Maine Gov. Paul LePage said he will consider restarting a nonprofit bond program he essentially shut down three years ago that left many nonprofits without more affordable financing options, report two of the state’s publications.
The governor’s spokeswoman told the Sun Journal that he was willing to start the program again last fall, despite the fact that he never explicitly indicated that. LePage ended the nonprofit bond program in 2011 after he refused to sign a bond package for eight colleges, hospitals, and other nonprofits. At the time, he said he was concerned about the impact a loan default could have on Maine’s bond rating.
That decision left many nonprofits without the lower-interest financing that could have helped them save millions of dollars. One hospital alone was expected to pay an extra $42 million on a loan to build a 192-bed hospital because it was unable to utilize the program.
The executive director of the Maine Health and Higher Education Facilities Authority, a quasi-state agency which runs the nonprofit bond program, told the papers that he hadn’t been informed of LePage’s decision to reconsider the program, but that he’s happy the program may start up again.
Nonprofit advocates were pleased and surprised by the news, according to MaineBiz. They said the governor made it clear three years ago that he was opposed to the program and they’d seen no indication that he’d changed his mind. LePage’s office said he would be willing to restart the program once a number of hospital bonds had been paid off, but many advocates said they had not been informed directly of the governor’s change of heart.
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Over the past few years, the governor talked only about signing specific voter-approved state bonds and an infrastructure bond package he favored. MainBiz reported that there was no mention of the 20-year-old bond program for nonprofits.
For 20 years, Maine nonprofits could pool their major projects with help from the authority and issue tax-exempt bonds together. That gave them lower interest rates and better loan terms than they could have gotten by seeking financing on their own. Unlike bonds for infrastructure or other public projects, voters did not have to approve them because no taxpayer money was involved.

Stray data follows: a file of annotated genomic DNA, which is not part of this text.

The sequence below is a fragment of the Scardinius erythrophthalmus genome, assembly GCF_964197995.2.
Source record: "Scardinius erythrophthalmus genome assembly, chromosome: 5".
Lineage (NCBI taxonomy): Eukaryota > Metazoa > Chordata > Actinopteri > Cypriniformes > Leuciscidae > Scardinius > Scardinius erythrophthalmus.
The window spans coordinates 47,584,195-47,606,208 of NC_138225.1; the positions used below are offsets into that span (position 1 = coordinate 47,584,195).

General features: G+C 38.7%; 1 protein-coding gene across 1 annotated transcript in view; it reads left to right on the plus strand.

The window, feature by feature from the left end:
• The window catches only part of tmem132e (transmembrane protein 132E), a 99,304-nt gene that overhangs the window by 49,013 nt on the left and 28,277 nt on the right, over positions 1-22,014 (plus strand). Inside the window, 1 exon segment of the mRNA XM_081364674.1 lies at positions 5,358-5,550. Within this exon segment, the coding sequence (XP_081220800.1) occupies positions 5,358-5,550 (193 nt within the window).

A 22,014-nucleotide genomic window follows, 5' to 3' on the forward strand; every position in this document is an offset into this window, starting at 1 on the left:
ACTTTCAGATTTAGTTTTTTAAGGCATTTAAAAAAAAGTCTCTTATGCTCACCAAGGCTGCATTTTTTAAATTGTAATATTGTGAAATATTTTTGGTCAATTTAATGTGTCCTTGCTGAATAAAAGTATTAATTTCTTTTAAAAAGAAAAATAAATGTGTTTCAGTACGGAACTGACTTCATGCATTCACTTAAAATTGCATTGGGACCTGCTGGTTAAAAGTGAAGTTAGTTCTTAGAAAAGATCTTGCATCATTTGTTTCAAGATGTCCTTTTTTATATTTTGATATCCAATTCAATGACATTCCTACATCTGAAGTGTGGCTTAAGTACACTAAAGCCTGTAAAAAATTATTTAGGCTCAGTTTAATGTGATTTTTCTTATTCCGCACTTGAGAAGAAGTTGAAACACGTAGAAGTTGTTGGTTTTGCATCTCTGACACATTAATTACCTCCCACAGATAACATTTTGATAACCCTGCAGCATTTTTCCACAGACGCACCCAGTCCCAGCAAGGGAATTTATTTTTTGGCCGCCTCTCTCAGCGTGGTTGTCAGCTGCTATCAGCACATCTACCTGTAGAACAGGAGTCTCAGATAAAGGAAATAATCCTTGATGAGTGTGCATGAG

In early 2011, the authority sent its bond paperwork to LePage for his signature. IRS rules require all tax-exempt revenue bonds be approved by the highest elected official in the jurisdiction. Over the previous two decades, Republican, Democratic and independent governors had all signed without much comment, and it had become routine. But LePage said no.
“His refusal stunned Maine’s nonprofit community, which had come to rely on the program for less costly, easy financing. Eight hospitals, colleges and other nonprofits were in that pool and had expected to get $31 million in financing for projects already planned. Others, including MaineGeneral Medical Center in Augusta and Thomas College in Waterville, were working on projects and planned to seek financing in later pools,” the Sun Journal article said.
The state has no legal obligation to pay if a nonprofit defaults, but it does have a “moral obligation.” If abandoned and left unpaid, such a loan could potentially hurt a state’s credit rating, says the article, although proponents say safeguards are in place to prevent that, including at least two multimillion-dollar reserve accounts in Maine.
LePage’s office has said no new bond applications had appeared before him in the past year, although nonprofit leaders told the paper that it takes money and time to put together an application, and they haven’t wanted to waste resources on a package “doomed to fail.”
Maine’s State Treasurer told the Sun Journal that she’s pleased the pool bond program may get started again, but she’s concerned that the governor is saying only that he will “consider” the proposals, which she said was “not very secure. That’s not a promise.” —Larry Kaplan